Richard Batchelor

Biography

This is my first e-book and I plan many, many more. Short stories and two novels are already underway or in the pipeline. Watch this space for my first novel, TEFL - Teaching English as a Foreign Lackey, which I hope will be out in the summer. My only other contribution SO FAR to the indie e-book world is here on Smashwords, as co-editor of the LSD fanzine. This fantabulous bi-monthly is not to be missed! It is a joint project with the brilliant and superbly witty Australian writer Mikey Lee Ray, whose has penned two epic novels, Confessions of a Gaming Attendant and Pandora’s Market. The former, along with several other titles, is available here on Smashwords.
I am also a musician and the front man for the longstanding English rock n roll indie group Ricky Spontane. The group have released three studio albums; Spontane Time, Hit the Town and Spontane 3, and there has also been a solo album, Richard I. Look out for our stuff on Youtube and Soundcloud.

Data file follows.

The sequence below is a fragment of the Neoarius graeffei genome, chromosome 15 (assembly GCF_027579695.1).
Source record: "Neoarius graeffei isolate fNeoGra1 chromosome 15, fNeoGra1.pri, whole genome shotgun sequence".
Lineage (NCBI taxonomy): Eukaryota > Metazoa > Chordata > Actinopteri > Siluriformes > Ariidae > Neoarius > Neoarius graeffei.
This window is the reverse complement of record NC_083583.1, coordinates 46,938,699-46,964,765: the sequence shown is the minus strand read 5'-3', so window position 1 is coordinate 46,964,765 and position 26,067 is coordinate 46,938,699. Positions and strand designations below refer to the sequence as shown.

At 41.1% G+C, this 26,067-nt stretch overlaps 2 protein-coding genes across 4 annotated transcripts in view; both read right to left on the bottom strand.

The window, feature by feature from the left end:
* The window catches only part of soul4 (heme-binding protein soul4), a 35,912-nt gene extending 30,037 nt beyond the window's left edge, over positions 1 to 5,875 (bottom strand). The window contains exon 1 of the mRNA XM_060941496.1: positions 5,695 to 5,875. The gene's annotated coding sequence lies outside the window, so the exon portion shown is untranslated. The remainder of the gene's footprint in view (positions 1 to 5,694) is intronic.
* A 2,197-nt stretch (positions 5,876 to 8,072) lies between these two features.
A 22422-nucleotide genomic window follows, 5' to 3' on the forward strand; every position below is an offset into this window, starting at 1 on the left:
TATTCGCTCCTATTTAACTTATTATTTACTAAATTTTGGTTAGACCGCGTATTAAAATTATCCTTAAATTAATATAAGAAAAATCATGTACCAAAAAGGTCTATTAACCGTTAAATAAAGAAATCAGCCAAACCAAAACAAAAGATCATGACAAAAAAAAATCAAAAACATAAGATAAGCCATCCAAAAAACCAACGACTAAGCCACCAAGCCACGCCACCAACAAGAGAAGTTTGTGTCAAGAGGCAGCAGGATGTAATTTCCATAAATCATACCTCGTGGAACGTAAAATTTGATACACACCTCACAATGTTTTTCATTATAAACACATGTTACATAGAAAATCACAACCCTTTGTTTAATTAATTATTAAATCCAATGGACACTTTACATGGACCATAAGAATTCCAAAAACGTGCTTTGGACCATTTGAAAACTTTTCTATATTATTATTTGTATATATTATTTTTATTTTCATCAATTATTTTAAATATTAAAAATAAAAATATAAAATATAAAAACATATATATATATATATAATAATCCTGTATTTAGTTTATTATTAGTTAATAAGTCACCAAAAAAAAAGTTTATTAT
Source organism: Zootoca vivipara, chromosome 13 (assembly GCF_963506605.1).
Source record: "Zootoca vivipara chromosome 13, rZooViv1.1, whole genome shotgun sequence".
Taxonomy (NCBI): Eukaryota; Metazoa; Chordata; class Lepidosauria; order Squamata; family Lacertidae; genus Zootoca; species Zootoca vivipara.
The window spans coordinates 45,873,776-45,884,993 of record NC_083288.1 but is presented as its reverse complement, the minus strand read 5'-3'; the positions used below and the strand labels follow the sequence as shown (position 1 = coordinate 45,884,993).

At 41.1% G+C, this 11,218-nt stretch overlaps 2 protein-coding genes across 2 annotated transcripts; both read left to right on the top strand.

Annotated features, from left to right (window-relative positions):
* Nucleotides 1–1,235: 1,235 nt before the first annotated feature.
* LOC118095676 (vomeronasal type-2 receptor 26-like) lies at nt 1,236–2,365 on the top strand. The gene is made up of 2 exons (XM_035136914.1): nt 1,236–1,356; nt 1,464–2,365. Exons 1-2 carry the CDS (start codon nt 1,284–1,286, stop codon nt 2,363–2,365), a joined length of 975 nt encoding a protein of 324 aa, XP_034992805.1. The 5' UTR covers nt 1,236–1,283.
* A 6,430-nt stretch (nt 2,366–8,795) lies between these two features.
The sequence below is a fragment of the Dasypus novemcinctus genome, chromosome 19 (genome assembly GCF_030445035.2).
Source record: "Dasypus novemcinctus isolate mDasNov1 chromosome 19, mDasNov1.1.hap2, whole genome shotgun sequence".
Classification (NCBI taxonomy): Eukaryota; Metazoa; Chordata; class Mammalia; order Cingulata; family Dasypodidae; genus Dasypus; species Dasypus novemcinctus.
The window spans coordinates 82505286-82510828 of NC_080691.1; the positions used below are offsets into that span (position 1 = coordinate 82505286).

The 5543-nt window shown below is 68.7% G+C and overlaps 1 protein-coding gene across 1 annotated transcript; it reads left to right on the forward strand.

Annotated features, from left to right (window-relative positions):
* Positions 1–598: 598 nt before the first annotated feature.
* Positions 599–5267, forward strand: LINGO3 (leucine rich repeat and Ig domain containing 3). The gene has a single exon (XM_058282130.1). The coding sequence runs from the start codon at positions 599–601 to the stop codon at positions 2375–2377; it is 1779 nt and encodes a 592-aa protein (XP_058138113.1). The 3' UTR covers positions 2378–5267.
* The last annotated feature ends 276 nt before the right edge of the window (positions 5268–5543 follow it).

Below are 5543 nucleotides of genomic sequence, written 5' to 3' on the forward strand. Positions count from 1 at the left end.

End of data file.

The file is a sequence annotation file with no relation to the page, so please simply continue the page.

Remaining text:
Where to find Richard Batchelor online

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Books

The Temp Pest
Price: $3.00 USD. Words: 56,860. Language: English. Published: March 2, 2013. Categories: Nonfiction » Biography » Autobiographies & Memoirs, Nonfiction » Biography » Literary biography
(4.75)
The Temp Pest is the first e-book by Richard Batchelor, a comic, psychedelic, trip into the absurd, painful and strange world of temping, in which the 'hero' finds himself somewhat, shall we say, out of sync with his surroundings...

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Smashwords book reviews by Richard Batchelor

  • Confessions of a Gaming Attendant on June 30, 2012